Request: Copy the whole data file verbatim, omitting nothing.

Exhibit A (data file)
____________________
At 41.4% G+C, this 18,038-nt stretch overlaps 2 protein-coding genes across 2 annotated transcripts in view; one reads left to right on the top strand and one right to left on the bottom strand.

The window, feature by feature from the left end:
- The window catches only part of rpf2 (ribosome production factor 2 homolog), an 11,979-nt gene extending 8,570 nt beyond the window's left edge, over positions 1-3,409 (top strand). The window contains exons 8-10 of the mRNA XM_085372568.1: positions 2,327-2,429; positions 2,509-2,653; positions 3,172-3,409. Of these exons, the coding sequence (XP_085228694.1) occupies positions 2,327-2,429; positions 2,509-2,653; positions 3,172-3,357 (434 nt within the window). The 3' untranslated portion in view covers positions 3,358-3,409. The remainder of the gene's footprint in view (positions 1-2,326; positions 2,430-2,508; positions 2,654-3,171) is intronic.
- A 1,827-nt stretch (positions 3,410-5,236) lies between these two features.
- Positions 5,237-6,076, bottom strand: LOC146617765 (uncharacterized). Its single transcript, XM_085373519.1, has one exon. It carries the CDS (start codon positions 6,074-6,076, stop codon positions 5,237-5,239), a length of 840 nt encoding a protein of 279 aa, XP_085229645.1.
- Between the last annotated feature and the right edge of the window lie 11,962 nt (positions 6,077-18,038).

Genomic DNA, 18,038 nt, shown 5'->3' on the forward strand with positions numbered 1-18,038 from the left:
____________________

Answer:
At 41.4% G+C, this 18,038-nt stretch overlaps 2 protein-coding genes across 2 annotated transcripts in view; one reads left to right on the top strand and one right to left on the bottom strand.

The window, feature by feature from the left end:
- The window catches only part of rpf2 (ribosome production factor 2 homolog), an 11,979-nt gene extending 8,570 nt beyond the window's left edge, over positions 1-3,409 (top strand). The window contains exons 8-10 of the mRNA XM_085372568.1: positions 2,327-2,429; positions 2,509-2,653; positions 3,172-3,409. Of these exons, the coding sequence (XP_085228694.1) occupies positions 2,327-2,429; positions 2,509-2,653; positions 3,172-3,357 (434 nt within the window). The 3' untranslated portion in view covers positions 3,358-3,409. The remainder of the gene's footprint in view (positions 1-2,326; positions 2,430-2,508; positions 2,654-3,171) is intronic.
- A 1,827-nt stretch (positions 3,410-5,236) lies between these two features.
- Positions 5,237-6,076, bottom strand: LOC146617765 (uncharacterized). Its single transcript, XM_085373519.1, has one exon. It carries the CDS (start codon positions 6,074-6,076, stop codon positions 5,237-5,239), a length of 840 nt encoding a protein of 279 aa, XP_085229645.1.
- Between the last annotated feature and the right edge of the window lie 11,962 nt (positions 6,077-18,038).

Genomic DNA, 18,038 nt, shown 5'->3' on the forward strand with positions numbered 1-18,038 from the left: